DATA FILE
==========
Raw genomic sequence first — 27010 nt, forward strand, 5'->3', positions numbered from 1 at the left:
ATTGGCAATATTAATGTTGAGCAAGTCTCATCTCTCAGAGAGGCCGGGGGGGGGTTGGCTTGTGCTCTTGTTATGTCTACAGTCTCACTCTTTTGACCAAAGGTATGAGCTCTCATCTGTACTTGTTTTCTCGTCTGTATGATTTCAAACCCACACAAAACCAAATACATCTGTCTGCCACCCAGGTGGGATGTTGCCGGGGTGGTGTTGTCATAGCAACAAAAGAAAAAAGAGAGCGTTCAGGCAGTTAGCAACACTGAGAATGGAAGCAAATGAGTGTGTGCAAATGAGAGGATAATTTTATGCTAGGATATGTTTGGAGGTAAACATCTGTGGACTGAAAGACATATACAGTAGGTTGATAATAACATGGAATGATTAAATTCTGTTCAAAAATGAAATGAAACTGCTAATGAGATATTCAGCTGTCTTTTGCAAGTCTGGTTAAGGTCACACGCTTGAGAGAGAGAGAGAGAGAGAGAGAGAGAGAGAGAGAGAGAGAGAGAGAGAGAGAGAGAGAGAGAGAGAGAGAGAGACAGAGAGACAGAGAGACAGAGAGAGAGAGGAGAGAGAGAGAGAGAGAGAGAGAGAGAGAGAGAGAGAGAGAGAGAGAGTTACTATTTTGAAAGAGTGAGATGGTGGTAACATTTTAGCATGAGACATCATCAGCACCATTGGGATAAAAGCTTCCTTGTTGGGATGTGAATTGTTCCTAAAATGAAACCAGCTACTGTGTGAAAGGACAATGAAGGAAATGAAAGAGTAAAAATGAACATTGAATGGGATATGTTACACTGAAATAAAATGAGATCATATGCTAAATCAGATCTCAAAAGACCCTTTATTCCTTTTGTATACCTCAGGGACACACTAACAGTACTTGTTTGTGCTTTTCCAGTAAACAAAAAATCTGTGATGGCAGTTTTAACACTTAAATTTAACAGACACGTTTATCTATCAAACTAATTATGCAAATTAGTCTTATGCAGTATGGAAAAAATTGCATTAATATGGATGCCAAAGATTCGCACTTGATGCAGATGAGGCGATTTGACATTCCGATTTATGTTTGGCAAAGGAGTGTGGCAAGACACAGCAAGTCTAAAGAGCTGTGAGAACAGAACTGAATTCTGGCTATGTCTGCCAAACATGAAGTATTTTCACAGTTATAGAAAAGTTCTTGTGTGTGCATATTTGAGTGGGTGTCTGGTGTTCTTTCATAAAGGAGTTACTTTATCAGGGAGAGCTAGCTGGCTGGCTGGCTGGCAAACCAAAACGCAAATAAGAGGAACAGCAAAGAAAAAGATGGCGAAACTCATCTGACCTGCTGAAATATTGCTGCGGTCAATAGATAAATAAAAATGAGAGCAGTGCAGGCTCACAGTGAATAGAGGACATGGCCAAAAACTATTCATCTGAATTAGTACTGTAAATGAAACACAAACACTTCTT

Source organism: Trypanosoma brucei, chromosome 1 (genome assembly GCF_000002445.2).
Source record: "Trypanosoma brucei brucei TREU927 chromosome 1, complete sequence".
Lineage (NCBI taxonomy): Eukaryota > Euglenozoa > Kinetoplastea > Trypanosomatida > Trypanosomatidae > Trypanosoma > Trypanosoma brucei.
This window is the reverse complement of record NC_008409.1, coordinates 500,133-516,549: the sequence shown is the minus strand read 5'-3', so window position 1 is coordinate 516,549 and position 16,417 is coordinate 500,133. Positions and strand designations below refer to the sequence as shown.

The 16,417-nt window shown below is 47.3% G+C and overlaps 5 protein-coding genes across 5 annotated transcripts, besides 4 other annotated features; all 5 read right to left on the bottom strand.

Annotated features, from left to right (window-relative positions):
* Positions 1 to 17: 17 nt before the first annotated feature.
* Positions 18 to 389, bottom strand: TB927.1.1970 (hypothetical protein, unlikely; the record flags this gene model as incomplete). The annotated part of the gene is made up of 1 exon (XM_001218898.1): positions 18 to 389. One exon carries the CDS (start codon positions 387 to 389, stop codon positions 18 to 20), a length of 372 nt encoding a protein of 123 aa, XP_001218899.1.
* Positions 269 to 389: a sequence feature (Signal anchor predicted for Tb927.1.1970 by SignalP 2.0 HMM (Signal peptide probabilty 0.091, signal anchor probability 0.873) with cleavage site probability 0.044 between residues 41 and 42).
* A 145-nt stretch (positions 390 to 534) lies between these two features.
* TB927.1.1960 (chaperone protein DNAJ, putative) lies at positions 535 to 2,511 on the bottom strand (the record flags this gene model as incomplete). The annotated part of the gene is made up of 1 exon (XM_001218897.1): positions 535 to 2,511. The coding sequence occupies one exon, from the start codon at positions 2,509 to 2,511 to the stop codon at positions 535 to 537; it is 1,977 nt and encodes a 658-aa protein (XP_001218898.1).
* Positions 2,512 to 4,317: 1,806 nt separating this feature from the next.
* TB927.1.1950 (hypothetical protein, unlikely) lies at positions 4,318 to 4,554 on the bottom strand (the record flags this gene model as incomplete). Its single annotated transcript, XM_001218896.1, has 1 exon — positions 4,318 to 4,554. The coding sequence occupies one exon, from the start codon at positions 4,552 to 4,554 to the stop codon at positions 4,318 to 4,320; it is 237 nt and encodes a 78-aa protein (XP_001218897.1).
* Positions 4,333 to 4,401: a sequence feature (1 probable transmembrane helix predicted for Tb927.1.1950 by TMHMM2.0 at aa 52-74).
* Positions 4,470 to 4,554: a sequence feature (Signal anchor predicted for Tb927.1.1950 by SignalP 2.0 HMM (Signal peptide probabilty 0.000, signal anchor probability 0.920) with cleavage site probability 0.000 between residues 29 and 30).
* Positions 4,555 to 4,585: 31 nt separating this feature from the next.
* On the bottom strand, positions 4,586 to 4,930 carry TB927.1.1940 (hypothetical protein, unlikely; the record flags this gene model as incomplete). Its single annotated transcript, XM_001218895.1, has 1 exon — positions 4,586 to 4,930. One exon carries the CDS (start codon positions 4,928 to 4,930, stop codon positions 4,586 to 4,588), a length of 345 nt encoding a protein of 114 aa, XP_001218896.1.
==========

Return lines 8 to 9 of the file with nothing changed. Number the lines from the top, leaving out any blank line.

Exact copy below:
Annotated features, from left to right (window-relative positions):
* Positions 1 to 17: 17 nt before the first annotated feature.